Clin Physiol Funct Imaging. 2020 Dec 7. doi: 10.1111/cpf.12684. Online ahead of print.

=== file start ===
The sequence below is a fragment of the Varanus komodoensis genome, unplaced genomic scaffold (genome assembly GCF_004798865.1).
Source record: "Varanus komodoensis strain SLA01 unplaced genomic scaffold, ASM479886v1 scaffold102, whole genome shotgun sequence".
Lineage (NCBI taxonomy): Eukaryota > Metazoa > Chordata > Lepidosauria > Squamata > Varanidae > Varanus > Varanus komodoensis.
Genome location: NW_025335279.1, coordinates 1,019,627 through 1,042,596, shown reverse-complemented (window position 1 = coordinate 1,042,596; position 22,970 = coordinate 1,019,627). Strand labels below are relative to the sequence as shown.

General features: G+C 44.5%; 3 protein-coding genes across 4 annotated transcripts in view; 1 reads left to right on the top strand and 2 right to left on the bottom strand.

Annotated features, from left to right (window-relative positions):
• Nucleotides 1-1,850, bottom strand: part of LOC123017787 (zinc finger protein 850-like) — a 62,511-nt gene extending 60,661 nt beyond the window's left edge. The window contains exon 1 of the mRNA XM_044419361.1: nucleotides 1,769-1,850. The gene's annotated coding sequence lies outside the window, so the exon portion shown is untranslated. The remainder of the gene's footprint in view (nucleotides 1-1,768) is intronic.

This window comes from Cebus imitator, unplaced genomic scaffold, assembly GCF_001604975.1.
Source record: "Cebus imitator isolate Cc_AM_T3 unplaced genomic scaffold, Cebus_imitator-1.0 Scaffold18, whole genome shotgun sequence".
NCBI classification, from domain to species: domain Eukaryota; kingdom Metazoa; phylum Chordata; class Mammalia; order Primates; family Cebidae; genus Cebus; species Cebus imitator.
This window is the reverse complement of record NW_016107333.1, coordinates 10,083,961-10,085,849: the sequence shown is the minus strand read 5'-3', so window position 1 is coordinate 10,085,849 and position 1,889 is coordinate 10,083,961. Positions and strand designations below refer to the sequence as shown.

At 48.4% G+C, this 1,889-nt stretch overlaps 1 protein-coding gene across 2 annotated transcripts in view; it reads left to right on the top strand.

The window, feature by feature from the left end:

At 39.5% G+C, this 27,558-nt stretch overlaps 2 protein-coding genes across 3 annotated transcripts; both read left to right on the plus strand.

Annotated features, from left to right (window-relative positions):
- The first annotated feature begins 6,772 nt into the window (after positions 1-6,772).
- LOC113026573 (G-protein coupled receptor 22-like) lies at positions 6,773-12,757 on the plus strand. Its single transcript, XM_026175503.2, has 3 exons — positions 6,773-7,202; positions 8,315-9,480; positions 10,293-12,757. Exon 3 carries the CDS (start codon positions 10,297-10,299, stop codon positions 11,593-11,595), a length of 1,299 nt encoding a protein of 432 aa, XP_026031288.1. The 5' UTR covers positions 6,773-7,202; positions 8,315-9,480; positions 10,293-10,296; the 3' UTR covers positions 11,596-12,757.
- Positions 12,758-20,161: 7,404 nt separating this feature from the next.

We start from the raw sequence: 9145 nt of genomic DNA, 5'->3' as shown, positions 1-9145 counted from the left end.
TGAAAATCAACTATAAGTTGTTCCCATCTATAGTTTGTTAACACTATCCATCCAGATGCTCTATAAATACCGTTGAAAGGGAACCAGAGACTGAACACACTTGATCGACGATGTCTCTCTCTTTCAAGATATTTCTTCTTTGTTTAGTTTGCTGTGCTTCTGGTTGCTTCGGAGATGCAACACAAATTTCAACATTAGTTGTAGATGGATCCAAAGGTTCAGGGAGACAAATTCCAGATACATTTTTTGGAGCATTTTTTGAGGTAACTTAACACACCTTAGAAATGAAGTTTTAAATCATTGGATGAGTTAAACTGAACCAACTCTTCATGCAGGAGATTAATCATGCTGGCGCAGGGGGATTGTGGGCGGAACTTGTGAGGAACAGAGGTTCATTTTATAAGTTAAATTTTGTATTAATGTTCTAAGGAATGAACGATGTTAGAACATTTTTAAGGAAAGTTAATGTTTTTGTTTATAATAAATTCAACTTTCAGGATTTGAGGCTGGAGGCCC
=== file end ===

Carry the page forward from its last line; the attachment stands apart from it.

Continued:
Chronic airflow limitation (CAL) can be defined as fixed ratio of forced expiratory volume in 1 second (FEV1 )/forced vital capacity (FVC)<0.70 after bronchodilation. It is still unclear which is the most optimal ratio in relation to respiratory morbidity. We investigated to what extent different ratios of FEV1 /FVC were associated with key respiratory symptoms, i.e. cough with phlegm, dyspnea, or wheeze. We utilized a cross-sectional general-population study consisting of 15 128 adults (50 to 64 years of age), 7 120 never-smokers and 8 008 ever-smokers (current and former), with a completed respiratory questionnaire and examined with dynamic spirometry after bronchodilation. We calculated FEV1 /FVC from 0.40 to 1.0, using 0.70 as reference category. We analyzed odds ratios (OR) between different ratios and respiratory symptoms using adjusted multivariable logistic regression. Among all subjects, regardless of smoking habits, the lowest odds for respiratory symptoms was at FEV1 /FVC=0.82, OR 0.48 (95% CI 0.41-0.56). Among never-smokers the lowest odds for respiratory symptoms was at FEV1 /FVC=0.81, OR 0.53 (95% CI 0.41-0.70). Among ever-smokers, the odds for respiratory symptoms was lowest at FEV1 /FVC=0.81, OR 0.43 (95% CI 0.16-1.19), although the rate of inclining in odds was small in the upper part, i.e. FEV1 /FVC=0.85 showing similar odds, OR 0.45 (95% CI 0.38-0.55). We conclude that the odds for respiratory symptoms continuously decrease with higher FEV1 /FVC ratios and reaches a minimum around 0.80-0.85, with similar results among never-smokers. These results indicate that the optimal threshold associated with respiratory symptoms may be higher than 0.70 and this should be further investigated.